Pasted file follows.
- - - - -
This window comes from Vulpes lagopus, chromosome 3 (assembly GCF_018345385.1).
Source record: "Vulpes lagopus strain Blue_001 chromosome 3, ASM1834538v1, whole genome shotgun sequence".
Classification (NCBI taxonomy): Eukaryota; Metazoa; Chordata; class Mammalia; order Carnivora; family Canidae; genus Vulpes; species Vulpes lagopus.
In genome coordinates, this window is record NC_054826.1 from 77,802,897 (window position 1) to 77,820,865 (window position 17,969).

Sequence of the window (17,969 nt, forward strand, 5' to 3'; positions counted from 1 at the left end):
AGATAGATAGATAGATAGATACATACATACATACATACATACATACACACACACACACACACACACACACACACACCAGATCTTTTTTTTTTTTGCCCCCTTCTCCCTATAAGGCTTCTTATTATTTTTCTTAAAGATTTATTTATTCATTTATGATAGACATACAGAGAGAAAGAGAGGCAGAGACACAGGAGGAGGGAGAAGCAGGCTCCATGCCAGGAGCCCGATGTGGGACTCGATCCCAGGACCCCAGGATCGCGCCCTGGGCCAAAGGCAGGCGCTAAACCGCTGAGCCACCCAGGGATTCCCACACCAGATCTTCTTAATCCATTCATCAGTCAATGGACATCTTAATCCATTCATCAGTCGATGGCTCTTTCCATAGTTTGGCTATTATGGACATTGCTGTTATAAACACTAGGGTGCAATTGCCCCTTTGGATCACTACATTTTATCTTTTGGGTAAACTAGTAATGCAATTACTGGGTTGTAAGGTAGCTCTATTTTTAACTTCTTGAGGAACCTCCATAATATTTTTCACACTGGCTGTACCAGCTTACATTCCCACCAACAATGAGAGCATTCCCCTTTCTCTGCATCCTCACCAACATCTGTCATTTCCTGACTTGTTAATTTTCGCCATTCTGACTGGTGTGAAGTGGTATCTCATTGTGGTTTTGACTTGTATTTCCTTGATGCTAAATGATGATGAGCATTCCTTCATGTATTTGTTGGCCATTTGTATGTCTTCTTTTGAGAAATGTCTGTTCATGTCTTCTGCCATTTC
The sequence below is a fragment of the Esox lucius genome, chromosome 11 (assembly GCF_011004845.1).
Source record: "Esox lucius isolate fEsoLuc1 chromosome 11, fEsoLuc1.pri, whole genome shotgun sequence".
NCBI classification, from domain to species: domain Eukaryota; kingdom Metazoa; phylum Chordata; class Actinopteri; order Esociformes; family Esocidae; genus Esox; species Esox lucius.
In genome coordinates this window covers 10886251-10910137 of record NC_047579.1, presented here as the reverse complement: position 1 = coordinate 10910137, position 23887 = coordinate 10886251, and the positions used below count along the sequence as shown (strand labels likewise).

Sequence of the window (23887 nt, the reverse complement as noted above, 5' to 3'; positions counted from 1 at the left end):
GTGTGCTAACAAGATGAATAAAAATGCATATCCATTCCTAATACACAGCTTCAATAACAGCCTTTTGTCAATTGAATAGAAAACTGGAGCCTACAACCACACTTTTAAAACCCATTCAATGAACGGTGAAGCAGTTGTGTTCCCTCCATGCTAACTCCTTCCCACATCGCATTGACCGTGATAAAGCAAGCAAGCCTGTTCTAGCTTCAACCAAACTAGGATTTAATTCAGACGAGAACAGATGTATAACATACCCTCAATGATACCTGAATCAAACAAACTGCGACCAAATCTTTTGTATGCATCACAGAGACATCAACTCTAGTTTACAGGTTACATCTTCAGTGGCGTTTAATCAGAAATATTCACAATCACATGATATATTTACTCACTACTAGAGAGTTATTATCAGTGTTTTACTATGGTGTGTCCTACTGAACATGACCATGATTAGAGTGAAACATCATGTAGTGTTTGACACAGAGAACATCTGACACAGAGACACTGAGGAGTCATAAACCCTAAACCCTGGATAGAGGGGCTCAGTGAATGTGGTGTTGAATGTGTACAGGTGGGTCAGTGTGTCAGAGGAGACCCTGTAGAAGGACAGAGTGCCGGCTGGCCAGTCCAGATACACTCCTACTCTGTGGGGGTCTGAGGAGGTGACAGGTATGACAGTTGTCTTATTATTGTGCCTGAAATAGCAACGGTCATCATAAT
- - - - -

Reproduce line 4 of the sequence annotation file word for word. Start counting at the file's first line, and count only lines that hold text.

In genome coordinates, this window is record NC_054826.1 from 77,802,897 (window position 1) to 77,820,865 (window position 17,969).